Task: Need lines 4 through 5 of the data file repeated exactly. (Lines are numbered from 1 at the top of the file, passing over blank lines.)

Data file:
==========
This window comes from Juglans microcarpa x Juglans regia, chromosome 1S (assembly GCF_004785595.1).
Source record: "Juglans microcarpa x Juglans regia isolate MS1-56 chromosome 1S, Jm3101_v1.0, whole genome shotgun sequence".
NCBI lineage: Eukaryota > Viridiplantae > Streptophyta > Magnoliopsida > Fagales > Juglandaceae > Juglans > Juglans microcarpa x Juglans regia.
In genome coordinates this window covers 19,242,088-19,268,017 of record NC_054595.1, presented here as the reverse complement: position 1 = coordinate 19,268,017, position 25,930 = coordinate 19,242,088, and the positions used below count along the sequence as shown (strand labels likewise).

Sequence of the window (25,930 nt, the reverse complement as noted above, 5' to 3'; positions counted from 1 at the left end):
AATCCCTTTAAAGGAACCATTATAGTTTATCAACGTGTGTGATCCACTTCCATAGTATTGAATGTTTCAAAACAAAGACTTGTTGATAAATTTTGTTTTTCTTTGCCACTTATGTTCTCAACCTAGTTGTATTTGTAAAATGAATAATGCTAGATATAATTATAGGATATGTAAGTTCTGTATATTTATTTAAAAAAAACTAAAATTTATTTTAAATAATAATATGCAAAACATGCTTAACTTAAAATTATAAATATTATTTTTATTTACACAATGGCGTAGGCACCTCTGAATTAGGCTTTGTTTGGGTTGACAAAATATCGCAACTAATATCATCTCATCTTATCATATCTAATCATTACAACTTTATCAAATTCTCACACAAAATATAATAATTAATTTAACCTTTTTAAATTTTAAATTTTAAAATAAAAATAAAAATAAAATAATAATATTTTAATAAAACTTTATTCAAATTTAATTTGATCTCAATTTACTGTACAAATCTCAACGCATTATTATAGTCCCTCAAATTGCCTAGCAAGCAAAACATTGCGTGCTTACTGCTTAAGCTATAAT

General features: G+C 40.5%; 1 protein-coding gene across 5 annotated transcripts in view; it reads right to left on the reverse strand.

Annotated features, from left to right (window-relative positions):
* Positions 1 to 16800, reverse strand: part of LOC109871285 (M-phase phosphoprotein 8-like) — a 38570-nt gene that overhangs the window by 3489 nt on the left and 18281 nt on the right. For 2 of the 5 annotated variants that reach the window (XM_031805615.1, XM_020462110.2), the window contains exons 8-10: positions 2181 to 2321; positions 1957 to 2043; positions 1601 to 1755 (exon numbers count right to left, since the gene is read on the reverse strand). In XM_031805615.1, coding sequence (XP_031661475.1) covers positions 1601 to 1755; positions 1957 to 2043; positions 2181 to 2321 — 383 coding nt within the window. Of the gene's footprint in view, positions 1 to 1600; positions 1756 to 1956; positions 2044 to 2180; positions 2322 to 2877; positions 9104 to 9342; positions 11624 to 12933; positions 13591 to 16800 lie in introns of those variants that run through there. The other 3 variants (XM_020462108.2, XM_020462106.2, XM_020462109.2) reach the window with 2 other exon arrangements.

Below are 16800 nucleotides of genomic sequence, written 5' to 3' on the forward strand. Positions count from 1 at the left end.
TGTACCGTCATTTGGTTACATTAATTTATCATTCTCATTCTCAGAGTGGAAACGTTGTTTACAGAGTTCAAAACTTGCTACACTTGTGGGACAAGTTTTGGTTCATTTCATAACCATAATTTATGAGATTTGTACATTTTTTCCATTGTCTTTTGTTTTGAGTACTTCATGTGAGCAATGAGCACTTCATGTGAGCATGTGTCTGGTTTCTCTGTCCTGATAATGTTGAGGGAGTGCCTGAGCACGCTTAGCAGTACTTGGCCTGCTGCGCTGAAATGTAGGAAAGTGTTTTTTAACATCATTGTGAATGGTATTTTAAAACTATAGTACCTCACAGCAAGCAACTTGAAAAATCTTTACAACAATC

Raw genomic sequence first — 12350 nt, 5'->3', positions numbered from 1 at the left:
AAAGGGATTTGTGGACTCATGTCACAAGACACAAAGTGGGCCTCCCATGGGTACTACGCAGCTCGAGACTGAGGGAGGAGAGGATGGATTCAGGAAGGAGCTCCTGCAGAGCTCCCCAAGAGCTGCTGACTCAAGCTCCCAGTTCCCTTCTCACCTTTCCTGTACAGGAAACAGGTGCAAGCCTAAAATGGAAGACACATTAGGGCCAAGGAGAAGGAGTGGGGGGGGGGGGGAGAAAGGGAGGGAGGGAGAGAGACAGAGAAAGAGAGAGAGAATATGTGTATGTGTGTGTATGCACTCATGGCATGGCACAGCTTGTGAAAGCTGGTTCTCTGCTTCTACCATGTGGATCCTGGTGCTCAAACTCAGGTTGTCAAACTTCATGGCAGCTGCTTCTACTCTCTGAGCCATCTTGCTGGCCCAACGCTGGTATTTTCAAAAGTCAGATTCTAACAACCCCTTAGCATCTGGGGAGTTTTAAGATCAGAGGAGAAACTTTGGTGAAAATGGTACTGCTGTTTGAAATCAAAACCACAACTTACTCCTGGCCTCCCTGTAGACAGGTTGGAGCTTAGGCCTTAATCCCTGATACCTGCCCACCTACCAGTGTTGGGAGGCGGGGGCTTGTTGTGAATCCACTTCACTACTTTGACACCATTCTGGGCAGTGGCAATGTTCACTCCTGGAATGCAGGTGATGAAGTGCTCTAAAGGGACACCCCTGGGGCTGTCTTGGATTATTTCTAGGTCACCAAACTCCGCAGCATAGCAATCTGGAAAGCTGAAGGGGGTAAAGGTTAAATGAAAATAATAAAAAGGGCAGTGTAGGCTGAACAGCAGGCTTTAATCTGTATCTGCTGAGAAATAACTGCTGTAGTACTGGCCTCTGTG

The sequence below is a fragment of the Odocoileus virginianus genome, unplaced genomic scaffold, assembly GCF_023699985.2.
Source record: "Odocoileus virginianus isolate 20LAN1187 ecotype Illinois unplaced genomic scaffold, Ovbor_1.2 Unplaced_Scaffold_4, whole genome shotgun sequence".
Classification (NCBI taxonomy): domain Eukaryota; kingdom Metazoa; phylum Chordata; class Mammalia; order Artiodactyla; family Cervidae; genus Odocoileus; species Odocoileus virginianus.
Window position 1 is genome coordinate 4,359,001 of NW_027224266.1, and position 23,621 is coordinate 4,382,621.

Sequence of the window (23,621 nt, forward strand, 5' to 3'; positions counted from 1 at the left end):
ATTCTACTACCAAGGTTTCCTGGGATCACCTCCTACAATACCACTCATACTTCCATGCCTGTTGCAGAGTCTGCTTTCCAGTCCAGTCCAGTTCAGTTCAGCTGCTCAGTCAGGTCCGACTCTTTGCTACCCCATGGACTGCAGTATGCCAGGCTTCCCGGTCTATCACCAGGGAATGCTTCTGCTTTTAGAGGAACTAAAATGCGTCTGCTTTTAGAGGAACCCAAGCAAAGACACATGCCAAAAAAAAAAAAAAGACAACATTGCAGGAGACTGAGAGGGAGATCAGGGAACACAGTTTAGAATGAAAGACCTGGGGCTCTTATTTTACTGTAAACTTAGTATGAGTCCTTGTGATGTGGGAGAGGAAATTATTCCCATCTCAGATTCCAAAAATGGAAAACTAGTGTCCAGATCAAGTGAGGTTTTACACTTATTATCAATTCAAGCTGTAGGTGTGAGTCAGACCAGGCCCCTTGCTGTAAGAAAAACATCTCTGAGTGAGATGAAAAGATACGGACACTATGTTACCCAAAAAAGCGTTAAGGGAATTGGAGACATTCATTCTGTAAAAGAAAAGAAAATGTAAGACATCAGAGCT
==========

In genome coordinates this window covers 19,242,088-19,268,017 of record NC_054595.1, presented here as the reverse complement: position 1 = coordinate 19,268,017, position 25,930 = coordinate 19,242,088, and the positions used below count along the sequence as shown (strand labels likewise).

Sequence of the window (25,930 nt, the reverse complement as noted above, 5' to 3'; positions counted from 1 at the left end):